This part of the manual also applies to the old Micromys, originally developed by Marko Herold, who sold the design to us. The difference to the older hardware is the absence of DIP switches and therefore the absence of Amiga- and Atari modes. The C64 / 1351 emulation mode is identical to Micromys V1, so any software that you write for the C64 will also work with the existing customer base. We're happy to answer any support questions, including code review and cross-testing with the old Micromys model and the original 1351 mouse. Let us know if we should update the list of programs on this site with a link to your software!
Wheel and middle mouse button data is transferred through the potentiomenter input (PotX). Although this is an analog input, it's two digital units talking to each other, and the protocol nulls any error in transmission. The protocol for transporting the data into the Amiga aims at the least possible CPU usage, and it's making smart use of the Amiga's hardware.
First of all, set the PotX line into potentiometer mode and make sure that the operating system does not change this setting back to "digital input" in the VBlank IRQ. Note that the Amiga requires the software to start each and every measurement. The fact that every measurement is a discrete process is used by Micromys, as two values are transferred to the Amiga for a single set of wheel data: One calibration value and a data value that includes four valid bits of data. The calibration value is required, because values change with different screenmodes.
Read two consecutive values from the PotX register, doing two measurements. It does not matter in what order you actually read the two values, as the calibration value is always the same. The calibration value is always bigger than the data value, so the two are easily distinguished. The following assumes that you have put the calibration value (the larger one) into variable A, and the data value into variable B. Variable C is a working-variable.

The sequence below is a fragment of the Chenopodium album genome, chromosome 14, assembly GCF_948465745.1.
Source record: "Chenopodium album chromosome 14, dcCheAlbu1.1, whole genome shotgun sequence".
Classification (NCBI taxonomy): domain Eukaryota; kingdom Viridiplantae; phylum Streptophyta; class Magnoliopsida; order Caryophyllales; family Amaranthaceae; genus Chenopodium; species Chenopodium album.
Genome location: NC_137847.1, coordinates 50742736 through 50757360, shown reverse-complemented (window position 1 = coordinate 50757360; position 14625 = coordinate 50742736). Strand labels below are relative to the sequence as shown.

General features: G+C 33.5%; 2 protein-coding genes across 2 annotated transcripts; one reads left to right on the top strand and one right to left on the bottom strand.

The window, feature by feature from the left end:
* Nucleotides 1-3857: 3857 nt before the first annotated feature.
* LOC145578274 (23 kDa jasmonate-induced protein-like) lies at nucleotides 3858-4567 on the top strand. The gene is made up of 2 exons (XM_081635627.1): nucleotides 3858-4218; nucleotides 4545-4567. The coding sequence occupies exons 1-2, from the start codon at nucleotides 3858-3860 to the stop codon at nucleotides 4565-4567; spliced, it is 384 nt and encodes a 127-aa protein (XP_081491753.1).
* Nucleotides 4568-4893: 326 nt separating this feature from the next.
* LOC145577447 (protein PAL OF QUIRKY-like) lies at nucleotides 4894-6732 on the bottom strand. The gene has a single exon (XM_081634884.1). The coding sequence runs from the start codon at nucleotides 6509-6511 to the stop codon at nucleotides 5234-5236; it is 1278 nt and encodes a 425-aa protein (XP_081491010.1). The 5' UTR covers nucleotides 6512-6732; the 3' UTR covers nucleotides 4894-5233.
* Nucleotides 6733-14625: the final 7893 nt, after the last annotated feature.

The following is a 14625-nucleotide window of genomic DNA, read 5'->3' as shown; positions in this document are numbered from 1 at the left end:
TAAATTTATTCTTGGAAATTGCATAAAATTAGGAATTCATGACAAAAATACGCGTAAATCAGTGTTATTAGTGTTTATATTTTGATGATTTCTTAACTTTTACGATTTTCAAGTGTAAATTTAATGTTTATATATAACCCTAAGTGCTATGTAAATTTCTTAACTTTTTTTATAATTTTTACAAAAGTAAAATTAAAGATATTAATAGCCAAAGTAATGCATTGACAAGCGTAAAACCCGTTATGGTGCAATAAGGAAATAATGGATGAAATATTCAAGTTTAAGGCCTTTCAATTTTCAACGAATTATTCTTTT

C=(B*127/A) - 9
Reduce variable C to an unsigned byte by cutting off any fractions. This really means cutting off fractions, not mathematical rounding! The data word C now contains the middle mouse button in bit 6. In other words: If C is larger or equal to 64, then the middle mouse button (or wheel) is pressed. If the MMB is pressed, subtract 64 from C and continue:
This time, do not just cut off fractions, but round mathematically correct. Bits 4,3 and 2 now contain the lower three bits of the scroll-counter, where bit 4 is the LSB:
Should bit 0 and 1 of C not be 0, they can be used to identify and correct any measurement errors. In addition to that, the order of the bits allows you to reduce the number of valid bits to two, in case an extremely low HSync frequency introduces more error than the protocol can balance.
- VICE mouse test/example code for 1351 and NEOS mouse on C-64 and VIC-20
- Amiga driver for 68020 and higher processors; install script: Micromys.lha (June 2009)
- Amiga driver only, re-compiled for 68000 processor (binary only): Micromys_68000.lha (March 2013)